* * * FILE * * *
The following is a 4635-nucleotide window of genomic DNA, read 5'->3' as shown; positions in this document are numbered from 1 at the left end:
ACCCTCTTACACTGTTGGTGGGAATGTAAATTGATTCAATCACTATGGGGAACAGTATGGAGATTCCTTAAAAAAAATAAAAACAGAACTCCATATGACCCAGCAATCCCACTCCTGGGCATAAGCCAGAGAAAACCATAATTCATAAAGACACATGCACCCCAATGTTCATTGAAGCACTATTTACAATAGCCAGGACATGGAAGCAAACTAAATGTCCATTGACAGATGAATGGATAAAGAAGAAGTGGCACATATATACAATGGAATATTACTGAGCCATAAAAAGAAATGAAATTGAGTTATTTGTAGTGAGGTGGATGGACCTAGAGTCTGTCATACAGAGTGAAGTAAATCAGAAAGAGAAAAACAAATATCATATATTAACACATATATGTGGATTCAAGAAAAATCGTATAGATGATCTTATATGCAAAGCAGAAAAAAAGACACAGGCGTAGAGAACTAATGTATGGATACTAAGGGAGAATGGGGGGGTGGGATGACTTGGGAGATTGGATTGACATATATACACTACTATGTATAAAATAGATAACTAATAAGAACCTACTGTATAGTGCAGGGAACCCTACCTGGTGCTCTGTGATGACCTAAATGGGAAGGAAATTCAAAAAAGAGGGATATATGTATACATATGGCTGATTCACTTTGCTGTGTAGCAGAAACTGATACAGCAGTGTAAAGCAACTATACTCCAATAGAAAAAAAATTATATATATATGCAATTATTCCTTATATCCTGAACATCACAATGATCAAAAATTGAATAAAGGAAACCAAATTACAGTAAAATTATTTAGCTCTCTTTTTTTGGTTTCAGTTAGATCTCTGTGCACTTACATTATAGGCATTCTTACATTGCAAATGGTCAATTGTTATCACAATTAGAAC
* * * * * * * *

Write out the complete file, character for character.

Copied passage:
The following is a 4635-nucleotide window of genomic DNA, read 5'->3' as shown; positions in this document are numbered from 1 at the left end:
ACCCTCTTACACTGTTGGTGGGAATGTAAATTGATTCAATCACTATGGGGAACAGTATGGAGATTCCTTAAAAAAAATAAAAACAGAACTCCATATGACCCAGCAATCCCACTCCTGGGCATAAGCCAGAGAAAACCATAATTCATAAAGACACATGCACCCCAATGTTCATTGAAGCACTATTTACAATAGCCAGGACATGGAAGCAAACTAAATGTCCATTGACAGATGAATGGATAAAGAAGAAGTGGCACATATATACAATGGAATATTACTGAGCCATAAAAAGAAATGAAATTGAGTTATTTGTAGTGAGGTGGATGGACCTAGAGTCTGTCATACAGAGTGAAGTAAATCAGAAAGAGAAAAACAAATATCATATATTAACACATATATGTGGATTCAAGAAAAATCGTATAGATGATCTTATATGCAAAGCAGAAAAAAAGACACAGGCGTAGAGAACTAATGTATGGATACTAAGGGAGAATGGGGGGGTGGGATGACTTGGGAGATTGGATTGACATATATACACTACTATGTATAAAATAGATAACTAATAAGAACCTACTGTATAGTGCAGGGAACCCTACCTGGTGCTCTGTGATGACCTAAATGGGAAGGAAATTCAAAAAAGAGGGATATATGTATACATATGGCTGATTCACTTTGCTGTGTAGCAGAAACTGATACAGCAGTGTAAAGCAACTATACTCCAATAGAAAAAAAATTATATATATATGCAATTATTCCTTATATCCTGAACATCACAATGATCAAAAATTGAATAAAGGAAACCAAATTACAGTAAAATTATTTAGCTCTCTTTTTTTGGTTTCAGTTAGATCTCTGTGCACTTACATTATAGGCATTCTTACATTGCAAATGGTCAATTGTTATCACAATTAGAAC